Emory’s chapter of Hob Nob hosted a panel of professionals from various career fields last night at its Talents Seminar in an effort to help students find jobs that best suit their interests.
This seminar was the last in a series of events over the course of the semester and was preceded by discussions in other events focusing on values and passions.
According to Hob Nob co-founder Ben Harris, last night’s discussion was aimed towards helping students find work that they enjoy doing.
Andrea Arena, president and founder of concierge and errand-running service 2 Places At 1 Time, said that it is important to cater to one’s own interests and talents.
“You need to look at the little things that you’re really, really good at that nobody else can do, the things you take for granted. For example, I was really good at figuring out the phone bill,” she joked.
It is difficult to find a career, Arena said, before recognizing your talents. She said that before she realized her passion, she tried out several different industries.
“I knew I wanted to go into some sort of business, but I didn’t know which avenue to go down. I came out of college with a management degree, but that was so broad,” Arena said. “There isn’t a multiple choice question, ‘a’ is for banking, ‘b’ for law.”
Kilpatrick Stockton LLP attorney Shyam Reddy (’96C) said that getting involved in school was a good way for him to discover his talents. He said that while he spent a lot of time studying, he made his college experience fulfilling by participating in Greek life, participating as vice president of student government and selling ads in the business office of the Wheel
Before diving into a field, Reddy suggested, “Ask yourself, ‘What is it that I’m really good at?’”
Head and neck surgeon Young An said medicine was a good field for him because while he was not the most outgoing person, he wanted to make a personal connection with people, something he said medicine would allow him to do.
While Arena had time to try out various fields, An said that medicine is different because by the time he had a job, he had to remain in the field. He added that despite the inability to switch focuses, a lot of students don’t realize how flexible the medical career can be.
“Medical school is not the end. Even in medical school, you’re still figuring out where you want to go,” An said. “There are so many fields in medicine that there’s something for everyone.”
An wanted a position that was hands-on because he was really good with his hands, he said, so surgery was a good fit.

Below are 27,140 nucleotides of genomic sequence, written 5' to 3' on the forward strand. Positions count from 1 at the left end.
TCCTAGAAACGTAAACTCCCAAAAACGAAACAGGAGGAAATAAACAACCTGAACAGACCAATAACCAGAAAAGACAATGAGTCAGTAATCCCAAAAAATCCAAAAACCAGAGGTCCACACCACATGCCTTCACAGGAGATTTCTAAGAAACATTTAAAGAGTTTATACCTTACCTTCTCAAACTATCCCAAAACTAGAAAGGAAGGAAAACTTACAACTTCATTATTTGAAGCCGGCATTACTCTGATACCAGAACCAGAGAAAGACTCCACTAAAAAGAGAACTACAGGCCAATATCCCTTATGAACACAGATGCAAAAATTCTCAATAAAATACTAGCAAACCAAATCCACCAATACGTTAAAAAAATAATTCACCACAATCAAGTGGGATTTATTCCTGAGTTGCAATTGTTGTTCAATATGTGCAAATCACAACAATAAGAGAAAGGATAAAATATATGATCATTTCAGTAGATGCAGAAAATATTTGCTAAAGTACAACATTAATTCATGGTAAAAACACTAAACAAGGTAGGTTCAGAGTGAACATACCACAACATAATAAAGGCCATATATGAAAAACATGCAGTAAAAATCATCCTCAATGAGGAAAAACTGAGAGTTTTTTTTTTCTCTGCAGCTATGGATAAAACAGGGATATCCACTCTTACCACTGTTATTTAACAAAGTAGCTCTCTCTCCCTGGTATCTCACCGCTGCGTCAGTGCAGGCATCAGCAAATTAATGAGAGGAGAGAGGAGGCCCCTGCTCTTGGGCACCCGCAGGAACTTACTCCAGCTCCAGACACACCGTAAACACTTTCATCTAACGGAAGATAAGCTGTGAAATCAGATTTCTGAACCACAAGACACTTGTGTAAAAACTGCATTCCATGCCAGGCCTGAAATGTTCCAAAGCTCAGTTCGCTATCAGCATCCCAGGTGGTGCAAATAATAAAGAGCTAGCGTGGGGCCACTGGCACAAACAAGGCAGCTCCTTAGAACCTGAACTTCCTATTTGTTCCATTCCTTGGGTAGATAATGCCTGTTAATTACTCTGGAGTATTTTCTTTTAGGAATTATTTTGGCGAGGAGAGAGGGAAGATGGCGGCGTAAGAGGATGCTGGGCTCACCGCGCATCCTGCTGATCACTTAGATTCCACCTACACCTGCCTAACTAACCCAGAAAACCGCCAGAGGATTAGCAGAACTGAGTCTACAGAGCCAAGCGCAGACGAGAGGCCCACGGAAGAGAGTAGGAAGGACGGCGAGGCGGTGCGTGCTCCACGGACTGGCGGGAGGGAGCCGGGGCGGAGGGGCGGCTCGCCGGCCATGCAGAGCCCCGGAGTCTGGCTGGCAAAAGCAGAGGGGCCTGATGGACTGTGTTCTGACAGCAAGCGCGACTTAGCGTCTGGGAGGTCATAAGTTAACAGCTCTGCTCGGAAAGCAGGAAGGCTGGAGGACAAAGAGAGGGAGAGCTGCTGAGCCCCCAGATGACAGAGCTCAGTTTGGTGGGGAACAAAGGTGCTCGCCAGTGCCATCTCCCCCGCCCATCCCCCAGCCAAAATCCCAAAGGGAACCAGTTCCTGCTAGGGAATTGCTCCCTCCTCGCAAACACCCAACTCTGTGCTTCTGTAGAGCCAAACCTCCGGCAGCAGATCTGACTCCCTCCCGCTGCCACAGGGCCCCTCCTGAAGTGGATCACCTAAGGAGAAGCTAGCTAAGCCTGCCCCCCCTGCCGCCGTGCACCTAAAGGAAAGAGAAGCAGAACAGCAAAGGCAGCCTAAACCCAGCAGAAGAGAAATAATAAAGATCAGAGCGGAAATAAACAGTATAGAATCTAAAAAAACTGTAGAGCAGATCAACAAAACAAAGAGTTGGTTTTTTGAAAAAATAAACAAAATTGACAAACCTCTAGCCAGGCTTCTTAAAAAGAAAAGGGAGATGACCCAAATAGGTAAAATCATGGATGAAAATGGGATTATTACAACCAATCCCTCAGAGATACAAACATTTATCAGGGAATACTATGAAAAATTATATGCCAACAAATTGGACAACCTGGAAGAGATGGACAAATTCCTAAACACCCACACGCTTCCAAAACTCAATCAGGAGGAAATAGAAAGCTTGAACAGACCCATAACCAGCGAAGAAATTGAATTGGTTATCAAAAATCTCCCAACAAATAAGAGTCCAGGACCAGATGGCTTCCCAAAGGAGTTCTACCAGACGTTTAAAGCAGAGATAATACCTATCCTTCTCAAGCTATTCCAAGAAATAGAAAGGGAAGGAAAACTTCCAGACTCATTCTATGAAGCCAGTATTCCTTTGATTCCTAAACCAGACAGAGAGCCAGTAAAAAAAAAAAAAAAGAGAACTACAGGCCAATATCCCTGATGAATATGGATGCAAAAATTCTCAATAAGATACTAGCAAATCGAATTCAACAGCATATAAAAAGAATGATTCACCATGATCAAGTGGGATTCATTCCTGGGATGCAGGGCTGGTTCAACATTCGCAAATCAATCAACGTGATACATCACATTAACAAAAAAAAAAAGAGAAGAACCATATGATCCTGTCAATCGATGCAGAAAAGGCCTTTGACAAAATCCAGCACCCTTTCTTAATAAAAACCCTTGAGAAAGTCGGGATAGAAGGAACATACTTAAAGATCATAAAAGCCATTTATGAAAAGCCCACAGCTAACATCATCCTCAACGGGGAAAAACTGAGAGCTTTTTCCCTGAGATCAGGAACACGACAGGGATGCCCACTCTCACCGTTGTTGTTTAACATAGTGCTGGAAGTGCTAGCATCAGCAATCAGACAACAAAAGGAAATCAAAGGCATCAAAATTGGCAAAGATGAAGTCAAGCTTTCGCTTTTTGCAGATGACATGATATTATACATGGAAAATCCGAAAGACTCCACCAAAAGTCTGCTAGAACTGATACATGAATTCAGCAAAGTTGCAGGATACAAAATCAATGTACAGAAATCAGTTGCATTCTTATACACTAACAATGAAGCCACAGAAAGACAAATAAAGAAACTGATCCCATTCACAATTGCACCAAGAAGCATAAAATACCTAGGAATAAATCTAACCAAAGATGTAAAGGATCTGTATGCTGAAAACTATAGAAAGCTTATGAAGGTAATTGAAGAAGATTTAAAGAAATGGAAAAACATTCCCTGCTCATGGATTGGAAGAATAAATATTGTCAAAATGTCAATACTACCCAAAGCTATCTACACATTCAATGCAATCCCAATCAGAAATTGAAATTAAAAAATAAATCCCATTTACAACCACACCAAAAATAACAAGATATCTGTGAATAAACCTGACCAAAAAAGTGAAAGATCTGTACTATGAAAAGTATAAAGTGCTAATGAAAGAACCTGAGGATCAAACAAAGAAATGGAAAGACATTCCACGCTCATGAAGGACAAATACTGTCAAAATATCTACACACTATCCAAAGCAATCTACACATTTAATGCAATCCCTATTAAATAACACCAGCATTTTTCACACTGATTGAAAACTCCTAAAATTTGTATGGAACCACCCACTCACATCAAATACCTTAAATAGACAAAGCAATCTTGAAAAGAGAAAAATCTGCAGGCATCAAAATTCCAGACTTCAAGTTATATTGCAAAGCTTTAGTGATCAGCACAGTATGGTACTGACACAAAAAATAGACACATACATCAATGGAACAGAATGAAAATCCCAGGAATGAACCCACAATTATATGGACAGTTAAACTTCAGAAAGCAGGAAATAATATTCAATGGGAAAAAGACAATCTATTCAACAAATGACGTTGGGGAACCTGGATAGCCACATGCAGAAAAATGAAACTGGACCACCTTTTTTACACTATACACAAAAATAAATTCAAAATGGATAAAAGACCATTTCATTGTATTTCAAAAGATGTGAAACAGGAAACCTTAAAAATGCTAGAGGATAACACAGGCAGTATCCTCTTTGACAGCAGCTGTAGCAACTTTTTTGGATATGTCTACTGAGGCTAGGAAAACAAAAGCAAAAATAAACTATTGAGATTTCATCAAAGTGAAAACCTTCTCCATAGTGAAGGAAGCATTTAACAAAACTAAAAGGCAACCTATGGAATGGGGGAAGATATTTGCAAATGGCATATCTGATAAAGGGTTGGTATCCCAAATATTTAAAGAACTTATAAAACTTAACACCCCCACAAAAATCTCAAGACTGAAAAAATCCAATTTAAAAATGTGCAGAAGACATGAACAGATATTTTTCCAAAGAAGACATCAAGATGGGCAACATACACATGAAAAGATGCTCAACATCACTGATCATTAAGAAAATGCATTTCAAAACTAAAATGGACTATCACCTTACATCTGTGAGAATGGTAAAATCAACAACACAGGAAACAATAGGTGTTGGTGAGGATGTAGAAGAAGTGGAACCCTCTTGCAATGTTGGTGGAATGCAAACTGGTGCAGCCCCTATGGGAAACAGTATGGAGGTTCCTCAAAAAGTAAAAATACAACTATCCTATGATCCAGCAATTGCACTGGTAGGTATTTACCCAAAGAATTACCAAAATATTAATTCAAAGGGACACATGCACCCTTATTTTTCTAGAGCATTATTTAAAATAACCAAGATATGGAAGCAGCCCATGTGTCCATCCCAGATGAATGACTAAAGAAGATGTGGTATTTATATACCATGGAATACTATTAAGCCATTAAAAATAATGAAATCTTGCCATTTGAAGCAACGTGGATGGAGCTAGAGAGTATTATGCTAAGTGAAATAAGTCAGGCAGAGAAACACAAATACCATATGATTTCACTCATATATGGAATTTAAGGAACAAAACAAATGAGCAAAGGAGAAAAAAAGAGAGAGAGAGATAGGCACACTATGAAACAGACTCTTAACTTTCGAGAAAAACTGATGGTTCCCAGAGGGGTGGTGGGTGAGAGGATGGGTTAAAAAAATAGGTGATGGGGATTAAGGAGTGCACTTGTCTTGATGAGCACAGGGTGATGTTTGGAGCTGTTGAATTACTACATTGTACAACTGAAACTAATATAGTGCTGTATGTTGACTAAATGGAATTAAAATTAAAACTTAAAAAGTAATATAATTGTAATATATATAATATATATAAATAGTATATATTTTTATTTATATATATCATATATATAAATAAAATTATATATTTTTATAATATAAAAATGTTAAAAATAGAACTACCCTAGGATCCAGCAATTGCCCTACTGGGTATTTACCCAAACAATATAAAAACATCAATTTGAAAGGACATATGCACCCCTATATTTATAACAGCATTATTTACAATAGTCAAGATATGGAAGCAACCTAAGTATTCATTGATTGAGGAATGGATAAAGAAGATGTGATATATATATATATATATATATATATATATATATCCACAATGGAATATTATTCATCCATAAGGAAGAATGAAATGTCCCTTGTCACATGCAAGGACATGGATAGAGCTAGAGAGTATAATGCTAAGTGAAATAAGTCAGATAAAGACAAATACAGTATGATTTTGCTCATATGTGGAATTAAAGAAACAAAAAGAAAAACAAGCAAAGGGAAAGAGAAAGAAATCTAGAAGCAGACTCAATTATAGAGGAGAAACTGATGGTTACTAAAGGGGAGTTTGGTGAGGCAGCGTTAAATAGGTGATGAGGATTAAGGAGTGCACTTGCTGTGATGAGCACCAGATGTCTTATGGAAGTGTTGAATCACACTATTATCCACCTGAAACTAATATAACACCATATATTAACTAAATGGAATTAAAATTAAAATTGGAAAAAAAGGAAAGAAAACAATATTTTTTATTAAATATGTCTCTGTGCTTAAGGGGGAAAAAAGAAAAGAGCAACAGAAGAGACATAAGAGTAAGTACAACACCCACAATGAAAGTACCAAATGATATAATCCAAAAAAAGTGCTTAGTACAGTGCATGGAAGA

Arena said that before starting her own company, she worked in banking.
Although she said that it catered to her meticulous personality, it was not a job she enjoyed doing. Instead, she said, she wanted to be able to help people personally.
“The goal was to really improve the quality of peoples’ lives,” Arena said of her company, which provides employees at large corporations with services from walking dogs to personal shopping.
Arena said that it is important for students to work on their talents.
“Although I have the capacity to do accounting, I would rather stab my eye out with a pencil,” she admitted. “That’s just not really what I’m great at. Focus on your strengths, but just don’t let your weaknesses fall too low.”
Reddy, who also works on the hiring committee at his law firm, said that as an employer, it is the strengths that are most valuable to the company.
Reddy said that companies are looking for employees with varying talents, because it is more beneficial to a group to have employees of different strengths versus a group of people with similar abilities.
Often, he said, people leave information off of resumes that could make them stand out against other competitors.
“There are so many little things you do that can be incredibly valuable,” Reddy said. For example, he said that playing sports, being on a debate team and having leadership positions helps employers recognize the positive traits in a candidate.
Overall, Reddy said that recognizing these strengths are is necessary in a job search.
“Whatever your talents are, figure them out. Don’t stress out though, I’m not trying to say you need to know what these talents are tomorrow,” Reddy said, and Arena added, “How about Friday?”
Hob Nob President Charlie Cheng said that in too many cases, people end up in careers they are not passionate about, and that the goal of this semester’s series of panel speakers and discussions was to help students know how to find a job that matches their interests.
“We’re getting kids not only to have fun in college but also to figure out their interests,” Cheng explained. “We’re trying to find jobs that match students’ values, passions and talents.”
— Contact Alice Chen